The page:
for some reason I was thinking recently of my attempt to draw humans as a kid before being exposed to anime.
I love anime and I'm proud to have achieved my current style, but it's funny to think how different things would have been if I kept drawing people like this, the other kind of comics I tend to like because styles like this are funny/cute/approachable.
It was frustrating at the time I drew this way bc I could only really draw 1 person. I didn't stick with it very long
Anyways this also feeds into my thoughts on current birdsite discourse recently about racist art school professors hating anime
At the age I was heading into college, I wanted NOTHING MORE than to be able to draw anime/manga, but all art teachers hated it. This and the fact that school ruined my interests for me pretty much every time, & I was super depressed, made me avoid art school entirely.
Don't really regret it, but it's sad how many barriers were very apparent to me from early on
I've had bad enough experiences in general that I'm the kind of person who doesn't show people I meet IRL my art. I'd rather nobody I have to interact with on the daily even know I draw. It's caused a lot of problems & anxiety for me in the past, so I just don't do it.
I'm curious how many other people are like that, I have one friend who is but obviously the career artists I know are happy to show everyone they meet their art & are glad for the attention.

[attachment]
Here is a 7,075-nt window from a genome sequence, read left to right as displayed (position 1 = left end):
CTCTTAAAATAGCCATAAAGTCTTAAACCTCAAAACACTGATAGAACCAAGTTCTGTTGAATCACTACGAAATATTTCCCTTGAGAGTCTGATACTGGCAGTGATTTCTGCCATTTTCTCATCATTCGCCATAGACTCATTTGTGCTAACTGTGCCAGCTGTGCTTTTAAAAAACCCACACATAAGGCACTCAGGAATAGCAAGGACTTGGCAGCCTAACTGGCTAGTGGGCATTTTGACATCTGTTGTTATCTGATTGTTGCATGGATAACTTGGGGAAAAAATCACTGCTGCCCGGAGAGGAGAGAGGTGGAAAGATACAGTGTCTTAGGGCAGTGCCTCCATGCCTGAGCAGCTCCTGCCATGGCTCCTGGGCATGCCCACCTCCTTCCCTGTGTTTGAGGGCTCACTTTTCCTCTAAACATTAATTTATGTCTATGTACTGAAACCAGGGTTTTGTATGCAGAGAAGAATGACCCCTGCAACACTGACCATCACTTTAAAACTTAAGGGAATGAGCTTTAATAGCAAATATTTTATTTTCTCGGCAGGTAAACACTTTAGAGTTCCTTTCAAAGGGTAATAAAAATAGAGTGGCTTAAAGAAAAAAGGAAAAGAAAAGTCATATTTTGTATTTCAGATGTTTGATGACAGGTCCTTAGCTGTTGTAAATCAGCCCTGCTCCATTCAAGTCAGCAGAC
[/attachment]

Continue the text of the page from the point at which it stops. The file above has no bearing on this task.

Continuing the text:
Artists are all so different and the reasons for doing what you do can be so dramatic, it's really interesting to me.
It causes a lot of problems, it'd be nice to be confident about talking about those differences, but people can be really insecure about these things & tend not to react well.
Like the ardent crunchers lashing back at people who say artists should be taking it easy/not hurting themselves over deadlines.
@arborwin I know this does not solve all problems, but there's one thing I try to do that might help: when I feel like I should give some advice to someone, I don't phrase it as "I believe you should do (sth) because (sth) ", but rather, as "personally, I do (sth) because (sth)". IOW, I (try to) avoid suggesting that my interlocutor change their way, I just offer another perspective.
Again, it's just one tiny communication "tool" that helps passing messages across when (1/2)
@arborwin [...] when I don't know the person well enough to adapt myself to them specifically. It does not avoid all bad reactions, but it does help reduce miscommunication (2/2)
@arborwin ... and yes, I do realize I did exactly that in this very thread. :) [3/2+1]
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